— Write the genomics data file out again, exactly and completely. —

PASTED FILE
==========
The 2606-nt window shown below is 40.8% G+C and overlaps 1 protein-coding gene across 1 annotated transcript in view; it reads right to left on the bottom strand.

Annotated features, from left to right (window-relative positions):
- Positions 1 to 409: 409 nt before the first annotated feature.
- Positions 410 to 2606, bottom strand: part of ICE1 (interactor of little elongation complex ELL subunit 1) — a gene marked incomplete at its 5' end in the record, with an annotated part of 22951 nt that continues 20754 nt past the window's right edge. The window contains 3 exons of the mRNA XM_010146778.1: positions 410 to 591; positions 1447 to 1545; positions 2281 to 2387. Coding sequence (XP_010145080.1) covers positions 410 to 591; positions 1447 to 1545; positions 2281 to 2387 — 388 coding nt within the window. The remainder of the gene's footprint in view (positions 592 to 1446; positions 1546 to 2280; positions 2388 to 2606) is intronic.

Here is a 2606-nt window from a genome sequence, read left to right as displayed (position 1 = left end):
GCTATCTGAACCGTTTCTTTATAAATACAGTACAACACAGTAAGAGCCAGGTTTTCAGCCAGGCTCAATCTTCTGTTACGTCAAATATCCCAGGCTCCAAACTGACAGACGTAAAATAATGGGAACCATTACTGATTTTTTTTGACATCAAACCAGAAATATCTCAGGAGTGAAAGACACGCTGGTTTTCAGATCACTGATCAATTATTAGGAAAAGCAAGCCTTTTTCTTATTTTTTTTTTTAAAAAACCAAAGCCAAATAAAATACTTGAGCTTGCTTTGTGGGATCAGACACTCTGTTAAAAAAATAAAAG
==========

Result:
The 2606-nt window shown below is 40.8% G+C and overlaps 1 protein-coding gene across 1 annotated transcript in view; it reads right to left on the bottom strand.

Annotated features, from left to right (window-relative positions):
- Positions 1 to 409: 409 nt before the first annotated feature.
- Positions 410 to 2606, bottom strand: part of ICE1 (interactor of little elongation complex ELL subunit 1) — a gene marked incomplete at its 5' end in the record, with an annotated part of 22951 nt that continues 20754 nt past the window's right edge. The window contains 3 exons of the mRNA XM_010146778.1: positions 410 to 591; positions 1447 to 1545; positions 2281 to 2387. Coding sequence (XP_010145080.1) covers positions 410 to 591; positions 1447 to 1545; positions 2281 to 2387 — 388 coding nt within the window. The remainder of the gene's footprint in view (positions 592 to 1446; positions 1546 to 2280; positions 2388 to 2606) is intronic.

Here is a 2606-nt window from a genome sequence, read left to right as displayed (position 1 = left end):
GCTATCTGAACCGTTTCTTTATAAATACAGTACAACACAGTAAGAGCCAGGTTTTCAGCCAGGCTCAATCTTCTGTTACGTCAAATATCCCAGGCTCCAAACTGACAGACGTAAAATAATGGGAACCATTACTGATTTTTTTTGACATCAAACCAGAAATATCTCAGGAGTGAAAGACACGCTGGTTTTCAGATCACTGATCAATTATTAGGAAAAGCAAGCCTTTTTCTTATTTTTTTTTTTAAAAAACCAAAGCCAAATAAAATACTTGAGCTTGCTTTGTGGGATCAGACACTCTGTTAAAAAAATAAAAG